Local Produce Pryor OK

Local resource for local produce in Pryor. Includes detailed information on local businesses that provide access to fruits, vegetables, farms and gardening, as well as advice and content on healthy eating.

Mayes County Farmers Market
(918) 519-0505
Mayes County Courthouse
Pryor, OK
Hours
05/15/10-10/31/10 Saturday, 8:00 Am - 11:00 Am.
Items
Baked Goods, Flowers, Fresh Fruit, Herbs, Honey, Jams Jellies And Preserves, Meat Or Poultry, Nuts, Plants, Prepared Food, Vegetables
Vendors
This Market Has 18 Vendors.
Other
Organic: No
Year Round?: No
Credit/Debit: No
Wic: Yes
Snap: Yes
Sfmnp: No
Wic Cash?: Yes

Walmart Supercenter
(918) 341-2765
1500 Lynn Riggs Blvd
Claremore, OK
Store Hours
Mon-Fri:8:00 am - 10:00 pm
Sat:8:00 am - 10:00 pm
Sun:8:00 am - 10:00 pm
Pharmacy #
(918) 341-5181
Pharmacy Hours
Monday-Friday: 9:00 am - 9:00 pm Saturday: 9:00 am - 7:00 pm Sunday: 10:00 am - 6:00 pm

Graves Menue Maker Foods
(918) 824-1445
311 S Mill St
Pryor, OK

Data Provided by:
Hydration Station
(918) 283-9909
418 W 6TH St
Claremore, OK

Data Provided by:
Harp's Food Stores
(918) 789-2652
300 E Layton St
Chelsea, OK

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Walmart Supercenter
(918) 825-6000
4901 So. Mill Road
Pryor, OK
Store Hours
Mon-Fri:8:00 am - 10:00 pm
Sat:8:00 am - 10:00 pm
Sun:8:00 am - 10:00 pm
Pharmacy #
(918) 825-3663
Pharmacy Hours
Monday-Friday: 9:00 am - 9:00 pm Saturday: 9:00 am - 7:00 pm Sunday: 10:00 am - 6:00 pm

Save More Food Center
(918) 825-4774
505 S Mill St
Pryor, OK

Data Provided by:
Marvin's Foods
(918) 476-6700
Us Hwy 69 AT W Harrison St
Chouteau, OK

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Reasors
(918) 341-4036
1000 W Will Rogers Blvd
Claremore, OK

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OU-Tulsa Farmers Market
(918) 619-4817
4105 E 41St St
Tulsa, OK
Hours
05/17/2010-10/31/2010 Monday, 9 Am - 1 Pm.
Items
Cheese, Fresh Fruit, Herbs, Meat Or Poultry, Plants, Vegetables
Vendors
This Market Has 5 Vendors.
Other
Organic: Not Known
Year Round?: No
Credit/Debit: No
Wic: No
Snap: No
Sfmnp: No
Wic Cash?: No

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Superfruits from around the World

Back before our taste buds were trashed by an excess of refined sugar,
fresh fruit was the dessert of choice. Today the news about fruit’s health
benefits is very sweet—and the best selections come from all over the planet.

July/August 2007

What’s tasty, healthy and hot, hot, hot? It’s the ongoing trend towards superfruits—nutrient-rich treasures that lend themselves to usage in an ever-expanding array of juices and supplements. Sales of such exotic items as goji, noni and mangosteen (in addition to more familiar produce such as blueberries and grapes) continue to grow as more and more people become familiar with their stellar antioxidant and other disease-fighting qualities. These plant versions of Superman now come from practically every continent except Antarctica, in addition to the myriad islands that dot the South Pacific seas; here Energy Times provides a quick introduction to the most notable of the lot.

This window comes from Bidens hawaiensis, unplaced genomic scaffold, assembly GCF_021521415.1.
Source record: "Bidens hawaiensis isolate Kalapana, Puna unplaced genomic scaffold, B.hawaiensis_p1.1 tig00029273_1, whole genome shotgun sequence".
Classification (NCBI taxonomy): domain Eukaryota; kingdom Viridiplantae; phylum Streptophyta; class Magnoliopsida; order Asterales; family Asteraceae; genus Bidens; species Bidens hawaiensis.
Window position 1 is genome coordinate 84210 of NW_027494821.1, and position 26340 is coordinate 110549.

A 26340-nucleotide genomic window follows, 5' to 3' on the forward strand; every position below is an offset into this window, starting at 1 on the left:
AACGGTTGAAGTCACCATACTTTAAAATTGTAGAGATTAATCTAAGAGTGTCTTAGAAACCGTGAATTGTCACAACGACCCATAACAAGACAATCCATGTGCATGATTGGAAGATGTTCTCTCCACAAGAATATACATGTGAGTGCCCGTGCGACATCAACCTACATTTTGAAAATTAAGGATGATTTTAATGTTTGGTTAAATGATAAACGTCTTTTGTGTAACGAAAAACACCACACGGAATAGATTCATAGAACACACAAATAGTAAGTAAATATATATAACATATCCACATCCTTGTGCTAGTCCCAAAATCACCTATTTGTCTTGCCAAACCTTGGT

Black Cherry: Wild and Wonderful

Where It’s From: Eastern North America
Traditional Usages: Jams and pies (the wood being prized for furniture-making); as a therapy for gout and respiratory disorders, and as a stomach tonic
Modern Research Shows: The cherry’s antioxidants appear to inhibit an enzyme called xanthine oxidase, a major source of harmful free radicals; additional phytonutrients and natural anti-inflammatory compounds are believed to relieve symptoms of gout and other inflammatory arthritis conditions

Pomegranate: A Vitamin C Powerhouse

Where It’s From: The area now known as Iran, from where it spread to the Mediterranean; now also grown in California and Arizona, as well as tropical Africa, Malaysia and parts of Southeast Asia
Traditional Usages: As a refreshing drink and flavoring agent (it was the original basis for grenadine)
Modern Research Shows: Chock full of vitamin C and powerful phytonutrients, this multi-seeded fruit has shown an ability to slow cancer growth in the lab; also being studied for protective effects on the brain and heart, and for its antimicrobial properties

Blueberry: The Ultimate Brain Food

Where It’s From: North America; now grown also in Australia, New Zealand and parts of South America
Traditional Usages: Jams, jellies, and baked goods; leaf tea long used to treat diabetes and urinary tract infections
Modern Research Shows: Having blueberries on the brain is a bright idea—these fruits have helped senior rats keep their mental edge and counteracted the kind of damage seen after strokes; other studies also suggest anti-cancer and cholesterol-lowering benefits

Cranberry: A Bladder’s Best Friend

Where It’s From: Acidic bogs throughout the Northern Hemi­sphere; commercially grown in Canada and the northern United States
Traditional Usages: Kidney stone elimination and as a blood purifier
Modern Research Shows: Keeps bacteria from adhering to the urinary tract, allowing it to help prevent bladder infections; may also interfere with infective agen...

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